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Discussion in 'Finely Finished' started by Flakey, Jun 25, 2019.
Lake Placid blue is a 1958 Caddy color.
OOPS! My bad you are correct. I thought Pelham Blue was a GM color and L.P. Blue was Ford color but, yes, they are both GM colors.
Well enjoy the car anyways!
Ford used enamels since forever so different to either nitro or acrylic
Awesome video. God bless him for his service to this country!!
That was fantastic.
That was fun to watch, a great way to spend $1500 bucks. Older chrome bumper era cars are so much cooler than the modern replacements. Great to see the family enjoying that time with him.
That was kind of inspiring. Right now on my workbench is a guitar a friend brought to me. Its a 1959 Harmony flat top, cheap guitar to start with and really a piece of junk today. Needs a reset, frets, got a big hole in the side, tuners are toast. Simply not worth putting any effort in to it I told him.
Then my friend said it was his mother's guitar back in the folky days and he wanted to play it for her before she passed. I'll post pictures in the Workbench forum when I finish it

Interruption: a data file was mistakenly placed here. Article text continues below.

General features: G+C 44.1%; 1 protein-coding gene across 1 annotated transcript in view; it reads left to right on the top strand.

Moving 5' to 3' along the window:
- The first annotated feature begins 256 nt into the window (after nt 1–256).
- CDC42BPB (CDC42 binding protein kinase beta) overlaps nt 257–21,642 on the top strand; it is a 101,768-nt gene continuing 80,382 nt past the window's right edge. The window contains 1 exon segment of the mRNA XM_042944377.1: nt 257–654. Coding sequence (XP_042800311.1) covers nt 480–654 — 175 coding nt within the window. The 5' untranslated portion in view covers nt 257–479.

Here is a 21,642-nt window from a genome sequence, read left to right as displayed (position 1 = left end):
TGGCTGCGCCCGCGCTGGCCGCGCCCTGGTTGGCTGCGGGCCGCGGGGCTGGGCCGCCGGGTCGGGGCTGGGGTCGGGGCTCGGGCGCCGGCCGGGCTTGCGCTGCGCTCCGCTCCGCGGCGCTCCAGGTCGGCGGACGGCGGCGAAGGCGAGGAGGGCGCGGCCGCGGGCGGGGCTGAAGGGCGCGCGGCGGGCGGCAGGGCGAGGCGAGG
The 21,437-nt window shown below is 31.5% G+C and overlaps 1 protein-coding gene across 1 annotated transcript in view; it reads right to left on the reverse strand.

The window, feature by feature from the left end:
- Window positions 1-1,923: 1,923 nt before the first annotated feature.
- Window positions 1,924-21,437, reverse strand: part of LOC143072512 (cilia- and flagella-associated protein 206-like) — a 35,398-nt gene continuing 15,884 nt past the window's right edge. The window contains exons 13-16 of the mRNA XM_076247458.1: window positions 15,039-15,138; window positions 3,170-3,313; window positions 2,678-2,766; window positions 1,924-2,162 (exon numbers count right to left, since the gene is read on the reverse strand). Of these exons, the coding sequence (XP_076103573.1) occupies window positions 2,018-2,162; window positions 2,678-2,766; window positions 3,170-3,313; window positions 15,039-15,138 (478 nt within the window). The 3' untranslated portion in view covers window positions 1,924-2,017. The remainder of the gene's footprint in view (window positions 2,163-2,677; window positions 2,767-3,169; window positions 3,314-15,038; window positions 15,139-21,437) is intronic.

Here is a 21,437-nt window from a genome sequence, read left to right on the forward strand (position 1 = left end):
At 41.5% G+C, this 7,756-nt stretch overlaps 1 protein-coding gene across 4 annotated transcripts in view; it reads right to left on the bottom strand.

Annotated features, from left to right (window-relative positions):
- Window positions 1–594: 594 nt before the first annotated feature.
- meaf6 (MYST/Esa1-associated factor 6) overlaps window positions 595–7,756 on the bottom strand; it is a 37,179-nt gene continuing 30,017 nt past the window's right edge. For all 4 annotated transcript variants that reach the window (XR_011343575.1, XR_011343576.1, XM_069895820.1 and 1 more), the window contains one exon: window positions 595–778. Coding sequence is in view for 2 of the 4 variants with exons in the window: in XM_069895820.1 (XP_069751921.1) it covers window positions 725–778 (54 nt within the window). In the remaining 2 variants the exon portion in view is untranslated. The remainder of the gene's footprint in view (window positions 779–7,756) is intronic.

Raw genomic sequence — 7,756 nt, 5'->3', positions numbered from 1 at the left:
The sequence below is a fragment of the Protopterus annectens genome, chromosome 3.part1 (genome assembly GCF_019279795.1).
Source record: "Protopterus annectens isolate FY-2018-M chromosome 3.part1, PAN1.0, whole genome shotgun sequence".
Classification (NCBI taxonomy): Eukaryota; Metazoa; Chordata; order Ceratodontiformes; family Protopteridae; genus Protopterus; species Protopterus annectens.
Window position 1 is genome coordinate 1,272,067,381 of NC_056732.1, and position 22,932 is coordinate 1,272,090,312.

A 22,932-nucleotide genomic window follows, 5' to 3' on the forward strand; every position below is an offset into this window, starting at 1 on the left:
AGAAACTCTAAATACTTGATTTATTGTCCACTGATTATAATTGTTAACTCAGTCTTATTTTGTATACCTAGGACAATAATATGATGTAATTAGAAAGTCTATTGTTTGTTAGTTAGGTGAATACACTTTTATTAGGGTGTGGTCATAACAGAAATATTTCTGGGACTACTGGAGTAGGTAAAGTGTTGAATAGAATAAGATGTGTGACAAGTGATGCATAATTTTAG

Sorry, but not correct. Just one reference jhere, but 1926 is considered the year when Ford made an extensive switch to lacquer"
"Henry Ford is reported to have said, "Any customer can have a car painted any color that he wants so long as it is black." Before the assembly line, Ts had been available in a variety of colors, including red, blue, and green, but not black. Now, paint had become a production bottleneck; only Japan Black dried quickly enough, and not until Duco lacquer appeared in 1926 would other colors reappear on the T."
Correct. Errr, meaning "wrong". Sheesh, meaning enamel was NOT the only coating used by Ford.
FWIW in the coatings industry we never referred to lacquer as "paint" (nor 2-component epoxy coatings, or polyurethanes, or high build elastomeric costings (normally 5-100 times the thickness of a coat of paint, or magnesite sealer, or a few other "specialty coatings".
The term "paint" was used for flat and enamel wall, trim, siding, fence and trim paints.
Cuts down on confusion - like here, when a newbie says he wants to "paint his guitar" and asks what to do. The FIRST thing is to let him know guitars aren't usually "painted" - special coatings are used. And THEN point him in the right direction!